No one wants to be bugged while they're at the beach, either from hawkers or from actual bugs. Among biting pests, mosquitoes get most of the attention at the beach, and rightly so: these flying bloodsuckers can spread some nasty diseases, from Dengue fever to malaria to the Zika virus. Preventing mosquito bites is crucial if you want to have a healthy and happy beach vacation. But in terms of sheer irritation, sand flea bites may be even worse than mosquito bites.
Fortunately, the prevention tips for both types of pest attacks are pretty similar.
What are sand fleas?
Sand fleas are known by several names, including sand flies, beach fleas, sand gnats, hop-a-longs, punkies, or the very appropriate "no-see-um," given their tiny size. In fact, there are a number of biting shoreline bugs that get lumped into the category of sand fleas—some are biting midges while others are tiny, jumping crustaceans. They can be found on warm-weather beaches all over the world.
Sand flea bites on humans are normally found in clusters around the ankles, arms, and back. Sitting or laying on a beach makes you a prime target because these buggers don't ever fly or jump higher than a few feet off the ground.
Despite the sand flea's small size, the bite from one can cause a large welt or rash that can persist for days. Welts or hives produced from the bites are itchy and painful, but scratching bitten areas should be avoided, as irritating the skin will prolong the symptoms, and open wounds caused by scratching can become infected.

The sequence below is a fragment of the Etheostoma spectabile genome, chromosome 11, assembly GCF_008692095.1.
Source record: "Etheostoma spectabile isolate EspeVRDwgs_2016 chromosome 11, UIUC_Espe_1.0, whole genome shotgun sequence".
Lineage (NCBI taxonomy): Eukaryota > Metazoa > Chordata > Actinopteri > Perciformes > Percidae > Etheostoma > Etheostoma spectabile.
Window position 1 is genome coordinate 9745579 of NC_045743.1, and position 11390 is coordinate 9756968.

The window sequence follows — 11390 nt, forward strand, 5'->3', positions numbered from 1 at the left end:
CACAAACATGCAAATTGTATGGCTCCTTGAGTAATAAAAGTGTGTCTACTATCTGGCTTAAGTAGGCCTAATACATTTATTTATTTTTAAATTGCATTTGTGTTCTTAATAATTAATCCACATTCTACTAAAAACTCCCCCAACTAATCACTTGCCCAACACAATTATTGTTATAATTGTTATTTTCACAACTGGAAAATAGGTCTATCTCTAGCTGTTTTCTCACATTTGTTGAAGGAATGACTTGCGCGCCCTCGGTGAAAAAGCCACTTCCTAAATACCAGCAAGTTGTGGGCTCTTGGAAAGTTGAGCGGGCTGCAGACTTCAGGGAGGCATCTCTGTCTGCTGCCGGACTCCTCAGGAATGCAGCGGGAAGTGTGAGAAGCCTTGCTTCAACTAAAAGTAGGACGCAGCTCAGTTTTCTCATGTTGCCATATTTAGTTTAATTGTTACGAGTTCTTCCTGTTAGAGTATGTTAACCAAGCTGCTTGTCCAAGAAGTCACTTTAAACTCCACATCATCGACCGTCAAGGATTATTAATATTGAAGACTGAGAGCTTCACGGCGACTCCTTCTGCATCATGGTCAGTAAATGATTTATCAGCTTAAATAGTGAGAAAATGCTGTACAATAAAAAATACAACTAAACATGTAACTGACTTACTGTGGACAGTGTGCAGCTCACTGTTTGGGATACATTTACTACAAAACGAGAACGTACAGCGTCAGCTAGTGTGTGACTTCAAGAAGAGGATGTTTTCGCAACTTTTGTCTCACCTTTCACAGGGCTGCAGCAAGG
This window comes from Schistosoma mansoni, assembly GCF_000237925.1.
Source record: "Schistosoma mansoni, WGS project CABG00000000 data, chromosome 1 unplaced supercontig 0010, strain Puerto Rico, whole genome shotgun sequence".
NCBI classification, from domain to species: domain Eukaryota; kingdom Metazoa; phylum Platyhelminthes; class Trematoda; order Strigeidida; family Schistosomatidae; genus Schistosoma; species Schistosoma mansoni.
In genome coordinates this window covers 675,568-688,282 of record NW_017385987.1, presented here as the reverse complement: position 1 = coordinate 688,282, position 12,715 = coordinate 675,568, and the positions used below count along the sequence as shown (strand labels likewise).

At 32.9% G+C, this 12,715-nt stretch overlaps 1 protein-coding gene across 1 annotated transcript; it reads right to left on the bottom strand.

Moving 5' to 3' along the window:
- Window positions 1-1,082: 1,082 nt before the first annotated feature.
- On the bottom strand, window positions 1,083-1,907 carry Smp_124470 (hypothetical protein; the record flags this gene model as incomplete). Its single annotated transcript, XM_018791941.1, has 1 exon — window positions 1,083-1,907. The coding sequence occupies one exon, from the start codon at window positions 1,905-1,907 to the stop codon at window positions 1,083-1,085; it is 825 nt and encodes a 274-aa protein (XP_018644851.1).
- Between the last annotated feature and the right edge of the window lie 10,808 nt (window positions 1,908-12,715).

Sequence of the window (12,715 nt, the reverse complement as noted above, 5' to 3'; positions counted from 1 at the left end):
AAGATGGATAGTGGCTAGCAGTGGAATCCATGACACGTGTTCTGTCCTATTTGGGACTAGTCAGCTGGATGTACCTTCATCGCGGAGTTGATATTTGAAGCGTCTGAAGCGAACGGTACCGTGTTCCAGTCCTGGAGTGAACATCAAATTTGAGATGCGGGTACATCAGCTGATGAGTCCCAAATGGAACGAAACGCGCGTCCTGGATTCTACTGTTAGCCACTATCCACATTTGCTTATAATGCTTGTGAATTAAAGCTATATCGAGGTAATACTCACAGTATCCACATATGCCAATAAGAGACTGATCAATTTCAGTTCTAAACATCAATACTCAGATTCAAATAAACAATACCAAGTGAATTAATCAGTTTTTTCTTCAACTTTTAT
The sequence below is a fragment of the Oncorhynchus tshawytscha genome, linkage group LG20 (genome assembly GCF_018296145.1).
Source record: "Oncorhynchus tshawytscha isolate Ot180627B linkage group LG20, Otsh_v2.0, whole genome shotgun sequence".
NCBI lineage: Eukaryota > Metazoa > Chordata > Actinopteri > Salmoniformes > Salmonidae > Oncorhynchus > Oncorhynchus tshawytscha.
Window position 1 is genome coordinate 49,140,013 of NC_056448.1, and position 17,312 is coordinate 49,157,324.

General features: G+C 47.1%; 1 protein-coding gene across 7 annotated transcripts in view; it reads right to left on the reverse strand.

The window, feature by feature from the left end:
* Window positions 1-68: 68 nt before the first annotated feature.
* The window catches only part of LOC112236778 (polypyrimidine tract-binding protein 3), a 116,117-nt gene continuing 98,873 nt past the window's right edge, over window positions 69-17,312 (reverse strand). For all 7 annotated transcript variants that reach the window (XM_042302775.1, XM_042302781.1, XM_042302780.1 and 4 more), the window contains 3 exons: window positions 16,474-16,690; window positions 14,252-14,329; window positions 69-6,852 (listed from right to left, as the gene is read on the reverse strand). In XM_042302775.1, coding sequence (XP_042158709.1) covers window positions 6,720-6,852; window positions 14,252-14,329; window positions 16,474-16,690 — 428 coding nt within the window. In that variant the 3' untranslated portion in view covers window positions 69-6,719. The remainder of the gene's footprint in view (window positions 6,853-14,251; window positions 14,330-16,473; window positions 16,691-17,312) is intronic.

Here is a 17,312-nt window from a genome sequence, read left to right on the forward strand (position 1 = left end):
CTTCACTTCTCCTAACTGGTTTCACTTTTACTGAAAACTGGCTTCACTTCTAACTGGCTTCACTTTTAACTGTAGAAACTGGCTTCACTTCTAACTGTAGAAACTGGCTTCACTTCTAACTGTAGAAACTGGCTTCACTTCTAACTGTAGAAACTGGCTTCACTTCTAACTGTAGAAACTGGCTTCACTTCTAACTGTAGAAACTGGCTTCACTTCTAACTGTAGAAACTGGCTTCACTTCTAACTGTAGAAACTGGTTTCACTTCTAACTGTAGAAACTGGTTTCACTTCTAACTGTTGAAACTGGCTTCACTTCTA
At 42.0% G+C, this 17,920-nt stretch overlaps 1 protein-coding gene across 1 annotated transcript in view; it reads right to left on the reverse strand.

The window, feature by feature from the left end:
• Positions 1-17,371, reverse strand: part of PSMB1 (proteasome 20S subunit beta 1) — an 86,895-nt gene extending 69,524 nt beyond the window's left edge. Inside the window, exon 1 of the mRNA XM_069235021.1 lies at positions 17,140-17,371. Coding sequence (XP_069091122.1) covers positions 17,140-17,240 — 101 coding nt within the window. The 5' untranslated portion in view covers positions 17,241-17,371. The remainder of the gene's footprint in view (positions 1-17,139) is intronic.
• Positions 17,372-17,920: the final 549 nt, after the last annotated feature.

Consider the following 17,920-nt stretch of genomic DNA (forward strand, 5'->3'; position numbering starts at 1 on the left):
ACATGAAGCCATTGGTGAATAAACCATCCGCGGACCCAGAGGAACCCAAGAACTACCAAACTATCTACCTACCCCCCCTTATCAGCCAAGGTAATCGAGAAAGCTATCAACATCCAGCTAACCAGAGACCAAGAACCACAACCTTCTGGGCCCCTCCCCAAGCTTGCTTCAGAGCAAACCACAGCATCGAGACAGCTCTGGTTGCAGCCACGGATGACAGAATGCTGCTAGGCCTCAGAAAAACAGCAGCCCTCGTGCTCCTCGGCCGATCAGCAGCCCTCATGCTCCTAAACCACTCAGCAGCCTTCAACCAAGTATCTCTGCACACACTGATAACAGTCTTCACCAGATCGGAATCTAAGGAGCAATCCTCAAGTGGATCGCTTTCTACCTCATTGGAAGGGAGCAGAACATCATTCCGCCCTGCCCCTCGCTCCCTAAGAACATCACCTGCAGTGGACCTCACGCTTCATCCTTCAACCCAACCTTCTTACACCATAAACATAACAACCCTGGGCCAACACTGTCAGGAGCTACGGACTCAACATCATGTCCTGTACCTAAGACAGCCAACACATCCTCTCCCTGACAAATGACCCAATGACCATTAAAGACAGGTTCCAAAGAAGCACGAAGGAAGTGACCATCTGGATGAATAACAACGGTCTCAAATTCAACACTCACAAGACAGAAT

Tips for Preventing Sand Flea Bites
- Wear DEET insect repellent and reapply regularly throughout the day, especially on high-target areas like feet and ankles.
- Avoid the beach in the early morning, at dusk, or when there is cloud cover and the beach is cooler, since that’s when sand fleas tend to come out the most.
- Windy days are better beach days for avoiding sand fleas since they aren't strong fliers.
- Stay off the beach right after the rain, as the cooler, wetter conditions encourage sand flea activity.
- Head to the beach later in the morning or in the early afternoon, when sand fleas are less active.
- If you're on the beach at prime sand-flea hours, keep moving: They're not very fast but will swarm you if you linger too long.
- Avoid laying or sitting directly on the sand: a lounge chair or a blanket is ideal.
- Cover your feet, ankles, and calves whenever possible.
- Keep windows and doors shut at night if you're staying near the beach—sand fleas can sometimes fit through screens.
How to Treat Sand Flea Bites
If you do get bitten, there are a few steps you can take to sooth the irritation. Much like with other minor bug bites, sand flea bites can be treated with calamine or hydrocortisone cream, ice compresses, a colloidal oatmeal bath, or aloe vera. Antihistamines can help ease itching, and ibuprofen can alleviate pain. Whenever you travel to beachy destinations, it's a good idea to carry some of these remedies with you.